Contractor finds machine easy to use and able to fit into tight spaces
Since Seth Dixon founded his business, SRD Excavation/Construction, in 2013, erratic cash flow and lack of credit forced him to lease much of his equipment. As such, when he actually did buy new equipment — like the company’s 2017 Vermeer D10 x 15 horizontal directional-drilling (HDD) unit — he put a lot of thought into it to be sure it was a prudent investment.
“A lot of services we provide lean on directional drilling,” Dixon explains. “In fact, we rely on HDD so heavily that we decided to invest in a new machine. I was nervous at first. This was a big step for us, especially at a cost of about $140,000.
“But we knew demand for HDD would be even higher this year, so we decided to do it. The customer-satisfaction rate with this machine is much higher, so we use it as much as possible. It’s a giant payment for us, but in terms of return on investment, it’s working out great.”
Dixon sought power, reliability and productivity and found all three in the Vermeer D10 x 15. The unit delivers 10,000 pounds of thrust/pullback force; 1,500 foot pounds of rotational torque; and a maximum spindle speed of 180 rpm. The latter provides better mud flow in softer or reactive ground conditions.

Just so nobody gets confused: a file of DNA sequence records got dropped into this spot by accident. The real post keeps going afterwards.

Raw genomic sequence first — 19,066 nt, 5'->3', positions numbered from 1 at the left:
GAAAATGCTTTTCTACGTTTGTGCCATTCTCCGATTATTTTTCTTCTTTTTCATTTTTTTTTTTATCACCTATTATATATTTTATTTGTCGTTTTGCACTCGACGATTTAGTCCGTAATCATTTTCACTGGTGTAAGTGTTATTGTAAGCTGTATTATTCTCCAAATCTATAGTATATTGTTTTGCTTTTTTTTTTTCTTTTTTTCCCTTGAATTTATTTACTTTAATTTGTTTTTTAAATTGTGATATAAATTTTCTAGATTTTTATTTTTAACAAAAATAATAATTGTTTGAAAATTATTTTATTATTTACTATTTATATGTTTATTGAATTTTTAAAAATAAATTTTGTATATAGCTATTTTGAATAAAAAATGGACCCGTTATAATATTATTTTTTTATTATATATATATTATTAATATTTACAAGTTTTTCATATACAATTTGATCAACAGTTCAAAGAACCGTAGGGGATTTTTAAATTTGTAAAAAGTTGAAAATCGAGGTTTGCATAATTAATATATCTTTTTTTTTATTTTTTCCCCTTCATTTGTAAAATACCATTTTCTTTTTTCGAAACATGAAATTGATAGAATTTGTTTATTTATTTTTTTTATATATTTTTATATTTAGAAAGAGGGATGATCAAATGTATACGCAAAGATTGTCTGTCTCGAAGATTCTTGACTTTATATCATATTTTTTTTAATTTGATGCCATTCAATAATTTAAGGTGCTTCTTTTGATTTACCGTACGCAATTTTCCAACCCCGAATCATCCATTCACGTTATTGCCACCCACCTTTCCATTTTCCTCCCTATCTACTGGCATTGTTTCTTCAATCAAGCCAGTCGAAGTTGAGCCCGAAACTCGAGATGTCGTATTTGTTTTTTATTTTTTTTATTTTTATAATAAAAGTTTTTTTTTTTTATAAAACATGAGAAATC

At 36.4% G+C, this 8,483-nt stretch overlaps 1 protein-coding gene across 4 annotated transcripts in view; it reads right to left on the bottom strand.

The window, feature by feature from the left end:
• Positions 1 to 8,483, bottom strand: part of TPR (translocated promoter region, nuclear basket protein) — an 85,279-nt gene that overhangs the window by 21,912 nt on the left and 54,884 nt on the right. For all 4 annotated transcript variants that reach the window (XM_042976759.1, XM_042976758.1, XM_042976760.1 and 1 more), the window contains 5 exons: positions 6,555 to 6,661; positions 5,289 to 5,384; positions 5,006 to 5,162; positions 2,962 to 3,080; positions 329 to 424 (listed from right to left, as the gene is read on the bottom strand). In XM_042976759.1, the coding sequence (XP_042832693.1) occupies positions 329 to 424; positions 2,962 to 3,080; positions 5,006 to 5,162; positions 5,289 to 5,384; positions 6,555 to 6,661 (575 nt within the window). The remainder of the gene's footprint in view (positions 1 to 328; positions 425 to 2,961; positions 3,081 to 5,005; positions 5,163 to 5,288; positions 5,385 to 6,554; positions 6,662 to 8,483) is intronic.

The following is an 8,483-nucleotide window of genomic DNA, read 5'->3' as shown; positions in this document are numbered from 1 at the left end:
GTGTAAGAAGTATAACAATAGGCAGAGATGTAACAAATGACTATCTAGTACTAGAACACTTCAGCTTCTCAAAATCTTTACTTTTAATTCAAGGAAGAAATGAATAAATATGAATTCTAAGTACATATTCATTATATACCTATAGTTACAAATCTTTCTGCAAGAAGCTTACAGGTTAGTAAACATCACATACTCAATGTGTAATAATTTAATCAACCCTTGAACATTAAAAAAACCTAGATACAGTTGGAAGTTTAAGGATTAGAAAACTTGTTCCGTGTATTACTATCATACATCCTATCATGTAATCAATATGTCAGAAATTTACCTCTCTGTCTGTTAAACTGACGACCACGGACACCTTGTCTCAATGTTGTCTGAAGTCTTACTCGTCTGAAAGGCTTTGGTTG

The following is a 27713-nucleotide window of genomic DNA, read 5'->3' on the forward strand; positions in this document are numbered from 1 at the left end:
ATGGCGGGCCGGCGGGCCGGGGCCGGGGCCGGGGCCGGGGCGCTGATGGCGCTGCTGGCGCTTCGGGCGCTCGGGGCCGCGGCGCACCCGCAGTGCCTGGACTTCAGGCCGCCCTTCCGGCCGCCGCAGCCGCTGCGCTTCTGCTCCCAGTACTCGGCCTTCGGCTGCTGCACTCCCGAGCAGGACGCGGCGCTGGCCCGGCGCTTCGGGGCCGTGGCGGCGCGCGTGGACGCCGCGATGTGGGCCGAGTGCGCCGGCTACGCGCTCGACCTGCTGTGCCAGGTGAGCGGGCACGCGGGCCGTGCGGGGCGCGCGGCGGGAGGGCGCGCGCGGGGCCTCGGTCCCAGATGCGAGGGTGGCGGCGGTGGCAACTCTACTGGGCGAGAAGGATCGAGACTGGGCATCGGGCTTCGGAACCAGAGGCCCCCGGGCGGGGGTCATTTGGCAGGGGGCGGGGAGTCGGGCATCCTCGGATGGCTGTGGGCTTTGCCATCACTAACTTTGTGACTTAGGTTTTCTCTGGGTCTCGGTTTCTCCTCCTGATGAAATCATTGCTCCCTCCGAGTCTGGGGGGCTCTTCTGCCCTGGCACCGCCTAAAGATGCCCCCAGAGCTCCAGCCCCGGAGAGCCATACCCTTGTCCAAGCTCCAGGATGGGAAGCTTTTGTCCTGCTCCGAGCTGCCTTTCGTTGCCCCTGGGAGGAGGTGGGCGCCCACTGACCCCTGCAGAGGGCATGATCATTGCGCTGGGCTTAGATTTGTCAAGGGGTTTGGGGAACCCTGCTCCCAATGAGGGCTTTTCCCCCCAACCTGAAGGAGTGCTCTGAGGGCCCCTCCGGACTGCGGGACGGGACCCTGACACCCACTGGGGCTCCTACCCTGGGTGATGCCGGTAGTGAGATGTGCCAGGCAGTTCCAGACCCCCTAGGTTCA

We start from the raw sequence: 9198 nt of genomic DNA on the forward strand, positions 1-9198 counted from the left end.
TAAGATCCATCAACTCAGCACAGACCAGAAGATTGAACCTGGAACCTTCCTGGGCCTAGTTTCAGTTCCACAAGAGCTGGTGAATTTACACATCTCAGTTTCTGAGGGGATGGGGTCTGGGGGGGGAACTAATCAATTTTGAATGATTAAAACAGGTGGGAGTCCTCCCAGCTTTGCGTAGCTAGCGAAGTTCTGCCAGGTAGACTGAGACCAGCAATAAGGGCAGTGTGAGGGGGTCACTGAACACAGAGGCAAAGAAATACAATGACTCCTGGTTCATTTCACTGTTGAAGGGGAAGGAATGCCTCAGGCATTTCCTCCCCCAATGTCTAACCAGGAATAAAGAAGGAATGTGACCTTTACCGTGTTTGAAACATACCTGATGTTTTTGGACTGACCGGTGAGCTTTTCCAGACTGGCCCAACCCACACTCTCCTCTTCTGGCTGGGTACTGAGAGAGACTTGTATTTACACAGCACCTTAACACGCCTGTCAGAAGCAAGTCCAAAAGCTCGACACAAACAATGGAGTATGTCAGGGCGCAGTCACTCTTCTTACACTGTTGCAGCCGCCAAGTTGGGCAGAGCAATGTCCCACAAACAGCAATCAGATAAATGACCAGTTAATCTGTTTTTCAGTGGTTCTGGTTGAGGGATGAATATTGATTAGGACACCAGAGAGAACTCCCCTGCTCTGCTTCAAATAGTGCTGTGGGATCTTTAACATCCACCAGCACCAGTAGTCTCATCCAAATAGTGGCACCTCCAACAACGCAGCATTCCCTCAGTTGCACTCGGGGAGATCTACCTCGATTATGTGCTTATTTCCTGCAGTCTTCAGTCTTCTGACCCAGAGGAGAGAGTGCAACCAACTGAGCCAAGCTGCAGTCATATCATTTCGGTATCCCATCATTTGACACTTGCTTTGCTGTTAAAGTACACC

The machine also features a top speed of 3.3 mph, quieter operation than previous models and a compact 44-inch width and 6-foot length, which makes it very maneuverable on narrow job sites. Dixon says that after a demonstration between the Vermeer and a competitor’s unit, he let employees vote on which machine to buy – and the Vermeer won, hand’s down.
“They just like the way it drills and steers, and its capabilities,” he says. “They also really like the remote control, which lets you drive the machine almost like an RC car. There’s no blind side anymore when you can get off the machine and run it.”
“We’ve gotten into some really hard rock and haven’t had any problems,” Dixon says. As an example, he cites a recent project: a fairly short, 300-foot bore under a state highway that was complicated by a 50-foot-thick section of solid rock in the middle of the bore. “The drill head was almost gone by the time we broke through, but we did it,” he says. “That was good, because there was no other option available other than directional drilling.”
Dixon also lauds the units Falcon F1 operating controls, made by Digital Control Inc. (DCI). “It works almost like a video game,” he notes. “The operator sets the locator down and the control panel shows a little box that he aims for while drilling.”